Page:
Director searching for numbering tape to help finish editing his next and possibly last narrative feature, Jimmy’s Hall.

Film numbering tape

Ken Loach is appealing to editors and post production houses to find a batch of film numbering tape - essential to help finish editing his upcoming feature Jimmy’s Hall.

The British director, best known for films such as The Wind That Shakes the Barley and Kes, has resisted the move to digital and still works on a Steenbeck, cutting physical film stock with editor Jonathan Morris.

But with the widespread move to digital, Loach believes Jimmy’s Hall could be the last feature film to use the flatbed editor and, less than two weeks into the cutting process, supplies are running out.

Speaking from the cutting room at Goldcrest Post London, Loach told ScreenDaily: “We’re making a start and putting the scenes together. But we’re finding that one or two of the support services are fading and one of those is in supplies of numbering tape.

“We’re scratching around to find if some numbering tape still exists so we can identify the sound and picture so the film remains in synch.”

Specifically, Loach is looking for 25-30 rolls of dry transfer tape, 13mm wide, developed for Acmade Film Edge Numbering (or edge coding) machines. They are due to run out by the end of next week.

Speaking of working on the Steenbeck, Loach said: “The basic technology is very good and there are advantages over cutting on the Avid, which is that it’s a very linear process and you have a sense of the ongoing rhythm of the film.”

“You can see the shape of a scene very easily and it has a handmade quality that you don’t get on a computer - at least that’s what we tell ourselves.”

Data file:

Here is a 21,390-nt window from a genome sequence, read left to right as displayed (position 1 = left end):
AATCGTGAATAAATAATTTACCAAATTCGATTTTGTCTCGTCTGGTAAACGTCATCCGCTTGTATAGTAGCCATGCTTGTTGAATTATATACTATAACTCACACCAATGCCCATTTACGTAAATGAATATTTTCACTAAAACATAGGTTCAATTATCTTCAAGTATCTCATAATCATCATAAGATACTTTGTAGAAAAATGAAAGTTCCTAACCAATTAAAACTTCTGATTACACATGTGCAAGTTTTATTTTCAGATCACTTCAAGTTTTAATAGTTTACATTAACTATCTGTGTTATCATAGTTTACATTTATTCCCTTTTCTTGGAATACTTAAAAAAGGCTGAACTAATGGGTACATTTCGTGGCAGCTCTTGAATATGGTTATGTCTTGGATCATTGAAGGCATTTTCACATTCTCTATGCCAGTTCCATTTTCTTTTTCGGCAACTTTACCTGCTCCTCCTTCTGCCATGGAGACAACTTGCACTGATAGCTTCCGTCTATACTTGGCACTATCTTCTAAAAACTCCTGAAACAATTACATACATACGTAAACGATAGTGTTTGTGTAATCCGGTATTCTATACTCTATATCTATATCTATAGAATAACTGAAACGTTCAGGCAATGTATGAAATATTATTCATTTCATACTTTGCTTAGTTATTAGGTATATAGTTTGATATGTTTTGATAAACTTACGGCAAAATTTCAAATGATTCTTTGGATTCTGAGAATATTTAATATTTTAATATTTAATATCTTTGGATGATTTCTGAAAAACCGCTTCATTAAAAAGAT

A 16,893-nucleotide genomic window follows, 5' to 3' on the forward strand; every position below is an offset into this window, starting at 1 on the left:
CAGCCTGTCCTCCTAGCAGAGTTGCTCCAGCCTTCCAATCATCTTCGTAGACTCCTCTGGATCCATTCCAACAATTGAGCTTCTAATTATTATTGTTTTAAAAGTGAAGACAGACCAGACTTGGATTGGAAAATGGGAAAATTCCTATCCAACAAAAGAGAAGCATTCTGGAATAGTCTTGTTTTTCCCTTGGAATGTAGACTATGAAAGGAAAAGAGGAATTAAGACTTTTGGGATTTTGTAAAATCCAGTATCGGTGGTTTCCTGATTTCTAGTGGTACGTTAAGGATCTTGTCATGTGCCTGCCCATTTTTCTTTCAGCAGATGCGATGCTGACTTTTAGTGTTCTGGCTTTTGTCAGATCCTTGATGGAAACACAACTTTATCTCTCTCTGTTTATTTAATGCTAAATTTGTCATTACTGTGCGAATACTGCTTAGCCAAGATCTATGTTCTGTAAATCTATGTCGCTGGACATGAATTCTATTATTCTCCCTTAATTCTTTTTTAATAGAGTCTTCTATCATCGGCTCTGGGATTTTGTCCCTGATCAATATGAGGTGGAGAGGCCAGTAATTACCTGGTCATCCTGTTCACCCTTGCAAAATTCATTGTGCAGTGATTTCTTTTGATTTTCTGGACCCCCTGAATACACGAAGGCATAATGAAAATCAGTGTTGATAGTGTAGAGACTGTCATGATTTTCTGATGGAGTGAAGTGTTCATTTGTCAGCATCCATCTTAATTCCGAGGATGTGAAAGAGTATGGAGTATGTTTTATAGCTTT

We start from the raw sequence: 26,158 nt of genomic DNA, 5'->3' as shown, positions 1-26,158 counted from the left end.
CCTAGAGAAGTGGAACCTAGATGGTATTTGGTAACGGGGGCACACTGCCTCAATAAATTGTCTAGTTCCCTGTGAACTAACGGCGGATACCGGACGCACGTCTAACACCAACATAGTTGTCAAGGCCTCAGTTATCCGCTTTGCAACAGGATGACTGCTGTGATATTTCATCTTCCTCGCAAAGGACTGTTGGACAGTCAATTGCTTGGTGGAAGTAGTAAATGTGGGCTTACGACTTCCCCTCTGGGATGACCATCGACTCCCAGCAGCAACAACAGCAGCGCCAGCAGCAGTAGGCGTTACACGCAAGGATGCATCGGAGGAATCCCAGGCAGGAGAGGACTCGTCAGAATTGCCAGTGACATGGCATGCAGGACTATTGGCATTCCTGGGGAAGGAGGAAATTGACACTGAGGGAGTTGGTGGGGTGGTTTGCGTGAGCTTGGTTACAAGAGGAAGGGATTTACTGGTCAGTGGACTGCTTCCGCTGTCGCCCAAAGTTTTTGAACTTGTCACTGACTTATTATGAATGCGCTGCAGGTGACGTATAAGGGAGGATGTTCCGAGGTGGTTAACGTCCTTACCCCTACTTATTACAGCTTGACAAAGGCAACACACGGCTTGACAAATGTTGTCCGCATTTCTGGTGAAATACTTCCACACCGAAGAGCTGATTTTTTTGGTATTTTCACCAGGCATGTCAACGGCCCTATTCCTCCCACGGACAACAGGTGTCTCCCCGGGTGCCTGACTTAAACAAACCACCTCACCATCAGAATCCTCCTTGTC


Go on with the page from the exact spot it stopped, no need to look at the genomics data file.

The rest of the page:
Steenbeck advantages

Morris, who has edited many of Loach’s best known films and first worked with the director in 1980, said of the old school editing suite: “An advantage of Steenbeck’s is that they aren’t as instant as digital.

“On a Steenbeck, when you put up a roll of film 10 minutes long, you have to rewind it when you finished looking at it. That takes two or three minutes which is sometimes quite nice. It’s thinking time, a little pause.

“When I’m working on the computer, I feel driven by the machine as opposed to the other way round.”

“I suspect this will be the last film in this country edited this way, although people will still use the Steenbeck to view archive.”

Morris said he expects to have completed a cut of Jimmy’s Hall by Christmas and a fine cut by the beginning of February.

Spirit of free thinkers

Jimmy’s Hall, written by Loach regular Paul Laverty, was shot in August in counties Leitrim and Sligo, Ireland.

The cast features Barry Ward in the title role while Simone Kirby plays the female lead. The ensemble includes Jim Norton (Water for Elephants), Brían O’Byrne (Mildred Pierce) and Andrew Scott, who played Moriarty in BBC series Sherlock.

As previously announced by Screen, Wild Bunch handles sales. eOne will release in the UK.

Set in 1932, the film follows Irish communist leader James Gralton who returns from a decade in New York to re-open the dance hall he built in 1921. The film will “celebrate the spirit of the free thinkers who went to learn, argue, dream and have fun” in the dance hall.

It is a Sixteen Films, Element Pictures, Why Not Productions and Wild Bunch production made with support of the BFI, Film4, Bord Scannán na hÉireann/Irish Film Board.

Final feature?

ScreenDaily first reported in August that it could be Loach’s last narrative feature.

The 77-year-old director, who won the Palme d’Or in 2006 with The Wind That Shakes The Barley and Cannes’ Jury Prize in 2012 for The Angels’ Share, added: “Jimmy’s Hall was set in the 1930s with a big cast. I might not tackle another one on that scale again.

“I always think, “Maybe one more,” but common sense may prevail. I don’t want to go on until they’re saying, ‘For God’s sake, shut up’.

“But I’ll keep making a bit of trouble from time to time.”

It is believed Loach will focus on documentary.

If you can help, contact Eimhear McMahon at Sixteen Films 020 7734 0168